Zuirakuen, a dry garden (karesansui) in Oishi Bugaku Ryu forms a part of shoin architecture, which originally served as the residential home of Miyadate Area’s wealthy farmer, Tsushima Family. The garden took two rounds of landscaping works before completion.
The first round took place in the spring of 1890 until the fall of 1905. Teizan Takahashi, the leading landscaper in the school of Bugaku Ryu, initiated the work. His two pupils, Teigetsu Ikeda and Teiyo Tonosaki, resumed the addition and modification works in 1928, which finally ompleted in 1936.
In the wide space created in front of the shoin style building, two large steppingstones are arranged with a wide gap in between,
which is almost impossible to cover in a stride without hopping.
Further inside, the garden features a dry fall, a dry pond and a stone bridge across the pond. A low miniature hill at the far back on the right side and a taller hill at the left side, along with spontaneously arranged large rocks and stone lanterns altogether embody the quintessence of Oishi Bugaku Ryu.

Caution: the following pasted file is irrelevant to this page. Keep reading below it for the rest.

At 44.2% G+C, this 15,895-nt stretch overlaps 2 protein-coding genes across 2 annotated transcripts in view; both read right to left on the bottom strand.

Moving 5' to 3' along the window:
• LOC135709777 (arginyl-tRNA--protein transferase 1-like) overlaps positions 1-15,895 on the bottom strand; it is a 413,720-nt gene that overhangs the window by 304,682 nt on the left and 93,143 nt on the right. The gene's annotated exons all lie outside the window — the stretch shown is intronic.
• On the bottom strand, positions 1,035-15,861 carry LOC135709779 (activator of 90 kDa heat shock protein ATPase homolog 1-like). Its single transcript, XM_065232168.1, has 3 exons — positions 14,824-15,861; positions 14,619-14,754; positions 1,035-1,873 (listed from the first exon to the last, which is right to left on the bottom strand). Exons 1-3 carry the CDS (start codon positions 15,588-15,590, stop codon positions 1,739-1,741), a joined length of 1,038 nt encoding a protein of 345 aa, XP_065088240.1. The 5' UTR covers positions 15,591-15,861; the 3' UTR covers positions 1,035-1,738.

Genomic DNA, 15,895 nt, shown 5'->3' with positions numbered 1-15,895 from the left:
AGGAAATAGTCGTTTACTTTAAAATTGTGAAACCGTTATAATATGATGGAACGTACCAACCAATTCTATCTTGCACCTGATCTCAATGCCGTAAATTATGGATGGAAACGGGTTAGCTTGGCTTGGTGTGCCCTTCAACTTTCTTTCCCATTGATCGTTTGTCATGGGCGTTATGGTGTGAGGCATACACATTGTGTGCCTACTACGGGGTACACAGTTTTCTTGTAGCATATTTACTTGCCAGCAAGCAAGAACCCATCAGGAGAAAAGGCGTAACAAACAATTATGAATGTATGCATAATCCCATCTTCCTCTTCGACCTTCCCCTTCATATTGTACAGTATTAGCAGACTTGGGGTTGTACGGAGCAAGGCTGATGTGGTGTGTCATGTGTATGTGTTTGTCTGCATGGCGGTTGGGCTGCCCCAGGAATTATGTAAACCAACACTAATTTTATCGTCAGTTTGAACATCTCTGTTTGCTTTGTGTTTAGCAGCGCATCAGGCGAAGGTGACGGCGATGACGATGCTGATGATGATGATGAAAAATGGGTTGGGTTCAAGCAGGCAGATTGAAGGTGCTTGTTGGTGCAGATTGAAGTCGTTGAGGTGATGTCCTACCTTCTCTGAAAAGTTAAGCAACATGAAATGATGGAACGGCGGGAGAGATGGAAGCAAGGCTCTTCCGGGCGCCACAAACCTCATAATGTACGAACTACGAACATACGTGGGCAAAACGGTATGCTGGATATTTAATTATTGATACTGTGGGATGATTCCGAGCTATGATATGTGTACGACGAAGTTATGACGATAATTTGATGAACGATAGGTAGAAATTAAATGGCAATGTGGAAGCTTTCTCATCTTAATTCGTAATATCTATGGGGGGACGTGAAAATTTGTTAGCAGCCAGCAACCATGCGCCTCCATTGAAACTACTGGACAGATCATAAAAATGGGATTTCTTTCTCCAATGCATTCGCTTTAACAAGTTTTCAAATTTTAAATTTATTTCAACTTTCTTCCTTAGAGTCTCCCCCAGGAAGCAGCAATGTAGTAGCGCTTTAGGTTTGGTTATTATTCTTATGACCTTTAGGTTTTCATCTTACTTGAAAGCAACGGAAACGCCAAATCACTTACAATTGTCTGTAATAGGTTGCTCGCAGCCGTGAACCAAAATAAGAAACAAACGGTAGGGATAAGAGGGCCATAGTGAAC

Visitors can also find a stone monument describing the origin of the garden in front of Inari (goddess of rice) shrine at the right back of the garden. Design drawings respectively created by the three landscapers, Teizan, Teigetsu, and Teiyo, are also kept at the site.
Oishi Bugaku Ryu forms
It is said that Oishi Bugaku Ryu is an extraordinary and valuable gardening technique
which honors worship and purity, that is to say, the rock arrangement shows the
dynamics of rock as a feature of garden and Mt. Iwakisan is included as the natural
scenery around it and so on. In Tsugaru region, the gardening technique called Oishi
Bugaku Ryu became fashionable since the late Edo period.
As for its origin, there are various opinions, that is to say, that Lord Tadanaga KAZANIN
transmitted it to Tsugaru in the Edo period when he was exiled there or that the lord of Tsugaru dispatched Teizan Takahashi, a guard of garden in the domain of Tsugaru, to Kyoto and so on. After that, the second generation and the third generation of Teizan, Teiyo Obata, Teigetsu Ikeda and
Teiyo Tonosaki,etc. played active roles in it and the genealogy of the horticulturalist family from the last days of the
Tokugawa regime to the early Showa era has still now continued for a very long period.
＜Hours and Days Open＞
No closing days from April 20 to November 20.
Hours : 9:30 am － 4:30 pm
Fees : Free
Kounan Bus bound for “Funazawa” : 5 minute walk
from bus stop “Miyadate”